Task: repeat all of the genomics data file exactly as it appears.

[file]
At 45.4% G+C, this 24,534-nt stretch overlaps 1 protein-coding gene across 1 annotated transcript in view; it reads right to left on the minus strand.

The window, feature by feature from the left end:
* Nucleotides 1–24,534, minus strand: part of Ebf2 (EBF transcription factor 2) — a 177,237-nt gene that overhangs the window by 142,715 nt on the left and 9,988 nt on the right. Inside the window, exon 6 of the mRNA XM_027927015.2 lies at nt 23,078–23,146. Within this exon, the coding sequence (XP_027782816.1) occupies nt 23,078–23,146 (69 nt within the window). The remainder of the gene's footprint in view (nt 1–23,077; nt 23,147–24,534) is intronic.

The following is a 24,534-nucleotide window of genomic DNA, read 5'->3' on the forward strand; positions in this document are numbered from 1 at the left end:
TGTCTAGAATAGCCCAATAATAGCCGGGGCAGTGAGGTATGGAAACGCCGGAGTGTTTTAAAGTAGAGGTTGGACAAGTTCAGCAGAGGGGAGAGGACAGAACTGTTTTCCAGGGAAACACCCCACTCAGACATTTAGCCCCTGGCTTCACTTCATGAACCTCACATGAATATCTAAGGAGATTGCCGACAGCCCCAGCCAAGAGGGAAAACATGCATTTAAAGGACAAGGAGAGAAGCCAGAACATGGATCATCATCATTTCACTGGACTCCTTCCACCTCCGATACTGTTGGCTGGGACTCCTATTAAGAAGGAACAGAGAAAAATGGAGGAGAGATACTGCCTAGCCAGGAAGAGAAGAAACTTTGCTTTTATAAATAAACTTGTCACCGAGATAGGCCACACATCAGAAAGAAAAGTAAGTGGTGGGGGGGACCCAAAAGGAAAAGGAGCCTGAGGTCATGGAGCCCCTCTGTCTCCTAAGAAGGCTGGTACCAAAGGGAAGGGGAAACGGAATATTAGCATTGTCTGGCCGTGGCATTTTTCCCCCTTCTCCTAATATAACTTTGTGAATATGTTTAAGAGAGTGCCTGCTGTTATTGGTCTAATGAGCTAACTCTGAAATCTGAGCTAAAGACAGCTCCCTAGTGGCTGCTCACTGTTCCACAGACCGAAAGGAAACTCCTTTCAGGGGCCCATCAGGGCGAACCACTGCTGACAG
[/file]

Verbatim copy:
At 45.4% G+C, this 24,534-nt stretch overlaps 1 protein-coding gene across 1 annotated transcript in view; it reads right to left on the minus strand.

The window, feature by feature from the left end:
* Nucleotides 1–24,534, minus strand: part of Ebf2 (EBF transcription factor 2) — a 177,237-nt gene that overhangs the window by 142,715 nt on the left and 9,988 nt on the right. Inside the window, exon 6 of the mRNA XM_027927015.2 lies at nt 23,078–23,146. Within this exon, the coding sequence (XP_027782816.1) occupies nt 23,078–23,146 (69 nt within the window). The remainder of the gene's footprint in view (nt 1–23,077; nt 23,147–24,534) is intronic.

The following is a 24,534-nucleotide window of genomic DNA, read 5'->3' on the forward strand; positions in this document are numbered from 1 at the left end:
TGTCTAGAATAGCCCAATAATAGCCGGGGCAGTGAGGTATGGAAACGCCGGAGTGTTTTAAAGTAGAGGTTGGACAAGTTCAGCAGAGGGGAGAGGACAGAACTGTTTTCCAGGGAAACACCCCACTCAGACATTTAGCCCCTGGCTTCACTTCATGAACCTCACATGAATATCTAAGGAGATTGCCGACAGCCCCAGCCAAGAGGGAAAACATGCATTTAAAGGACAAGGAGAGAAGCCAGAACATGGATCATCATCATTTCACTGGACTCCTTCCACCTCCGATACTGTTGGCTGGGACTCCTATTAAGAAGGAACAGAGAAAAATGGAGGAGAGATACTGCCTAGCCAGGAAGAGAAGAAACTTTGCTTTTATAAATAAACTTGTCACCGAGATAGGCCACACATCAGAAAGAAAAGTAAGTGGTGGGGGGGACCCAAAAGGAAAAGGAGCCTGAGGTCATGGAGCCCCTCTGTCTCCTAAGAAGGCTGGTACCAAAGGGAAGGGGAAACGGAATATTAGCATTGTCTGGCCGTGGCATTTTTCCCCCTTCTCCTAATATAACTTTGTGAATATGTTTAAGAGAGTGCCTGCTGTTATTGGTCTAATGAGCTAACTCTGAAATCTGAGCTAAAGACAGCTCCCTAGTGGCTGCTCACTGTTCCACAGACCGAAAGGAAACTCCTTTCAGGGGCCCATCAGGGCGAACCACTGCTGACAG